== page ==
Spring Creek Ranch, Jackson, Wyoming
Spring Creek Ranch, Jackson, Wyoming

At Spring Creek Ranch, I was in one side of a duplex-type condo. The atmosphere inside alternated between rustic and dated, but the working stone fireplace was a real bonus, especially in the evenings. The Spring Creek complex sits high on a ridge in an aerie-like setting that looks down on the valley below. You’re not downtown, but it’s pretty cozy, and the view of the stars on a clear night are amazing.

I took a day off from skiing to check out the National Museum of Wildlife Art, which is about three miles from the town square. As you might expect, you’ll see extensive artwork of wildlife, including works by John Jay Audubon and Georgia O’Keeffe. You might not expect anything by Andy Warhol, but you’ll find it there, too. All told, the museum has about 5,000 artworks featuring animals from around the world. Well worth the visit.

In my first report from Jackson Hole (read it here), I briefly mentioned trying out some new gear at Jackson. The big find: DPS Wailer Pure3 Construction skis. I’ve tried a lot of different skis over the years, but none ever left a particularly distinct impression. Until I tried these. I confess, they weren’t much to look at – basically plain, bright yellowboards – but what DPS ignored in terms of dazzling cosmetics, they put into dazzling performance.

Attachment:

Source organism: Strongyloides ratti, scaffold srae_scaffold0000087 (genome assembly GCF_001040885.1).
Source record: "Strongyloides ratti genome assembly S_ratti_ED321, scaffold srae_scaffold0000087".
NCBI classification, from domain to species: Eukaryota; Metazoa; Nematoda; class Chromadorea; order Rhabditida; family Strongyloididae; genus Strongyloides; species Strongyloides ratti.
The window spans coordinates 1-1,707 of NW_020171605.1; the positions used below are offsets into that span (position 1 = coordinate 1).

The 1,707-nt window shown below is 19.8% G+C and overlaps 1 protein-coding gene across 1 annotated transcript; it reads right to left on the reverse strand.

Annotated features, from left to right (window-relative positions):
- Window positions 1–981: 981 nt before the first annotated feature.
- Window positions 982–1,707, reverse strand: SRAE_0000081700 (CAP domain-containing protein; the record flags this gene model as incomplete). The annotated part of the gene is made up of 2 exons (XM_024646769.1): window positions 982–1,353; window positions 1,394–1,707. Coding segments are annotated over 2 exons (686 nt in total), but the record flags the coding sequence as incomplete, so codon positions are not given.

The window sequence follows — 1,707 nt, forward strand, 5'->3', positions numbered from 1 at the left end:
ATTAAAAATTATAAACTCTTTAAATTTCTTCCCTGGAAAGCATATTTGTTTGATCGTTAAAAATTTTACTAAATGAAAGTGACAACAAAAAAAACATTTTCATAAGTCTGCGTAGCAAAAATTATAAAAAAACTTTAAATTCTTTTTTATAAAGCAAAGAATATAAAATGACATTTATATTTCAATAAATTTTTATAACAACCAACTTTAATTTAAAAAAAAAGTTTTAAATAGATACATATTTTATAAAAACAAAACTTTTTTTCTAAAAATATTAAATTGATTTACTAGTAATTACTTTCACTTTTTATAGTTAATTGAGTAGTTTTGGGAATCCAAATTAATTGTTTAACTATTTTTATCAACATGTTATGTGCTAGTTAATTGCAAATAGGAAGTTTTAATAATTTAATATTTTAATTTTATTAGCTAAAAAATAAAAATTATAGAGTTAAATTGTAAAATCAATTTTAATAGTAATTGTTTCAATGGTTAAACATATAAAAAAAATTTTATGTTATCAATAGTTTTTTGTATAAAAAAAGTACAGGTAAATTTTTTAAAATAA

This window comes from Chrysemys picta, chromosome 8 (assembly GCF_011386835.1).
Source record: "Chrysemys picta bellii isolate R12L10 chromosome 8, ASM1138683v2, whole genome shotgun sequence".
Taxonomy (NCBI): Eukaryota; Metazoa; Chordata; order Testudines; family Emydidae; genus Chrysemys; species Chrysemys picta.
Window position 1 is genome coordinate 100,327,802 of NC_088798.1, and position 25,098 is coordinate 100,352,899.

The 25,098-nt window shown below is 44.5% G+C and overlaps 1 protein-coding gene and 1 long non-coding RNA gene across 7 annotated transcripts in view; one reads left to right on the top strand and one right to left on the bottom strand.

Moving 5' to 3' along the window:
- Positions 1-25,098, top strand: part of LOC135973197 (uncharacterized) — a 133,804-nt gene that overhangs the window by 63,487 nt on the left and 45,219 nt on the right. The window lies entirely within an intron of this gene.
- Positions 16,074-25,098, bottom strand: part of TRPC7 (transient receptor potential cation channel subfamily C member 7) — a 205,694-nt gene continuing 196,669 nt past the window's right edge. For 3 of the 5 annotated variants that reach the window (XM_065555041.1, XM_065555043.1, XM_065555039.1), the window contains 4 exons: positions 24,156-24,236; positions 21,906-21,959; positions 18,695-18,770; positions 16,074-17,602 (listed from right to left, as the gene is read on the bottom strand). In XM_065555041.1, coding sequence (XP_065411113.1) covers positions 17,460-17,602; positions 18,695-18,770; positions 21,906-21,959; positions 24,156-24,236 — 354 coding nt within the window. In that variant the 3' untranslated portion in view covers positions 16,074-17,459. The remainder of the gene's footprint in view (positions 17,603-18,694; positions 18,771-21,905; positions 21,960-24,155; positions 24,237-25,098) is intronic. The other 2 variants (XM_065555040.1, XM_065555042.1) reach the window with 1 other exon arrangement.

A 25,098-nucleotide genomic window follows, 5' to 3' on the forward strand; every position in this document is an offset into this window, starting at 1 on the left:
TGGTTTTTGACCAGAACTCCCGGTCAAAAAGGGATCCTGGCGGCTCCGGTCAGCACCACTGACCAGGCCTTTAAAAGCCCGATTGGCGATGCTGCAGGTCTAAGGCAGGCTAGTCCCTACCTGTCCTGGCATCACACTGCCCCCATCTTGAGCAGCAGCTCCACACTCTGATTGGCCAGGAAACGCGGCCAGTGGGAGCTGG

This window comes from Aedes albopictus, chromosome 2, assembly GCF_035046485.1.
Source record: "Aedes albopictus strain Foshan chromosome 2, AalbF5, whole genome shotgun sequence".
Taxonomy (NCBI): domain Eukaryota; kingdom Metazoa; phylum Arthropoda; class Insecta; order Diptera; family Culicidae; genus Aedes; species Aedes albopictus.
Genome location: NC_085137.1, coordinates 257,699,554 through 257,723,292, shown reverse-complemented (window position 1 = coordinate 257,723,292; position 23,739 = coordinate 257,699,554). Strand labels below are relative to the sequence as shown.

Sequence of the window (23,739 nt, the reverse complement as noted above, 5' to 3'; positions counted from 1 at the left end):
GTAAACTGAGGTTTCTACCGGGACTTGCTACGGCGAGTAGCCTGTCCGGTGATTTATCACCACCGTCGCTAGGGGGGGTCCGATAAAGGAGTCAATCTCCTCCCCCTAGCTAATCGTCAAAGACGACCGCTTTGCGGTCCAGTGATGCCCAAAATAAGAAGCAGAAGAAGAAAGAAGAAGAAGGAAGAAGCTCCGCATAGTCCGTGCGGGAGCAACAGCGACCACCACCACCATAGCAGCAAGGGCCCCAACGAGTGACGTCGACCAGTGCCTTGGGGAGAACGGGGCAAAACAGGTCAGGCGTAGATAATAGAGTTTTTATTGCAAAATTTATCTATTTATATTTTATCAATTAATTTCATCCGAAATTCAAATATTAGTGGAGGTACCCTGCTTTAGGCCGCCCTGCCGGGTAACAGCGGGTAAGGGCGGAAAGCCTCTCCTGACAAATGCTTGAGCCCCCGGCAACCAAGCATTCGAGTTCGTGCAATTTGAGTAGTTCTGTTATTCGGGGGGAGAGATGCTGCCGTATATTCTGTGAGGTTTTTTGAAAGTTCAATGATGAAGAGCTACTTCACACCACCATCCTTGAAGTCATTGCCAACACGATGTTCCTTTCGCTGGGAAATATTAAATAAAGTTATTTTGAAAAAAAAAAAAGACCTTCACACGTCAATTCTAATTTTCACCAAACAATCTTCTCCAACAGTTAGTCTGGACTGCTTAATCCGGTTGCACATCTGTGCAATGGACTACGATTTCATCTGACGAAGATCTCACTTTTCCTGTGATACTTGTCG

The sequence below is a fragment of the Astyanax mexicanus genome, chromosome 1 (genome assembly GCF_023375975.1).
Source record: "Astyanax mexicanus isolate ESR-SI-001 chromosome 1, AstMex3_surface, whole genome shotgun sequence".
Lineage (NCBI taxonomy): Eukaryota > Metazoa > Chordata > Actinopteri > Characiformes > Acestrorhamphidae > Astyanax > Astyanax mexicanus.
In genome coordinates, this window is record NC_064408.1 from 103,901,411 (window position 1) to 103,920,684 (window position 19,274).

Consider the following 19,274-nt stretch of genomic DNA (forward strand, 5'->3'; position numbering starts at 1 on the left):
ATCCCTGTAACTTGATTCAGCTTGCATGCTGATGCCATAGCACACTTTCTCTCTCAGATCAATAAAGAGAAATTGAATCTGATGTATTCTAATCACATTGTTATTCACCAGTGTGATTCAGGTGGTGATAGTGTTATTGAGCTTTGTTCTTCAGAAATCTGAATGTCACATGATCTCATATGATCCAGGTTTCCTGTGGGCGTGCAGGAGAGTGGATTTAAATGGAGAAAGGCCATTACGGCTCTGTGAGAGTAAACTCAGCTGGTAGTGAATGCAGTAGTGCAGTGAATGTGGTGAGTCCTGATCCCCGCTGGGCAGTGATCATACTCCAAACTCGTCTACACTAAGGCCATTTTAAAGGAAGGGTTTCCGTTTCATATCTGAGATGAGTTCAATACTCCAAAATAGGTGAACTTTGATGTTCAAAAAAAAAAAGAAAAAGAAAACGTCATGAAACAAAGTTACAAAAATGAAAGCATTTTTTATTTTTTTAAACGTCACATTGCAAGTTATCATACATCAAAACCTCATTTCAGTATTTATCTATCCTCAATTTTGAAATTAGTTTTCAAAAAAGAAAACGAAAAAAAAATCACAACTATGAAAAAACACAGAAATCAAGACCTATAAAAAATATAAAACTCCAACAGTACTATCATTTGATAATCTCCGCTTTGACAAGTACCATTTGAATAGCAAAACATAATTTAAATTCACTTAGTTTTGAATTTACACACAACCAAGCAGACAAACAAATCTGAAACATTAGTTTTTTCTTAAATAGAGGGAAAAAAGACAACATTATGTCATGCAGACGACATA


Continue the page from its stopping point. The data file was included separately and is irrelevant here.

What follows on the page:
I normally ski 160/65s; because of the DPS construction, I was told to go longer, about 180. I was dubious, until I hit the mountain and felt these things almost turning themselves. Effortlessly. The responsiveness was startling. I felt a lot more confident and capable in crud and mashed potatoes than I ever have.They’re not cheap – about $1,300 without bindings – but they’ve got me thinking.

A set of Giro Blok goggles caught my attention, too. Comfortably snug with a super-widefield of vision, they sport a classic look (especially with the faux wood-grain rims) and good venting. I couldn’t fit them over my glasses – went back to my trusty Scott goggles for that – but with contact lenses on the Blok was a winner for me. Besides, they looked great with the spiffy classic blue MountainHardwear shell I got to try out.

I packed in a lot of plain old-fashioned fun during my stay.With any luck, Jackson won’t get too chic in the future.

Visit Jackson Hole Mountain Resort.

William Triplett is the former DC bureau chief for Variety. Triplett has written about various destinations, from Scotland’s Inverness and Paris’s Pere Lachaise Cemetery to Shakespeare’s Stratford-upon-Avon and the Beatles’ old haunts in Hamburg. His work has appeared in The Washington Post, The Daily Beast, The Baltimore Sun,and Capital Style.
William Triplett is the former DC bureau chief for Variety. Triplett has written about various destinations, from Scotland’s Inverness and Paris’s Pere Lachaise Cemetery to Shakespeare’s Stratford-upon-Avon and the Beatles’ old haunts in Hamburg. His work has appeared in The Washington Post, The Daily Beast, The Baltimore Sun,and Capital Style.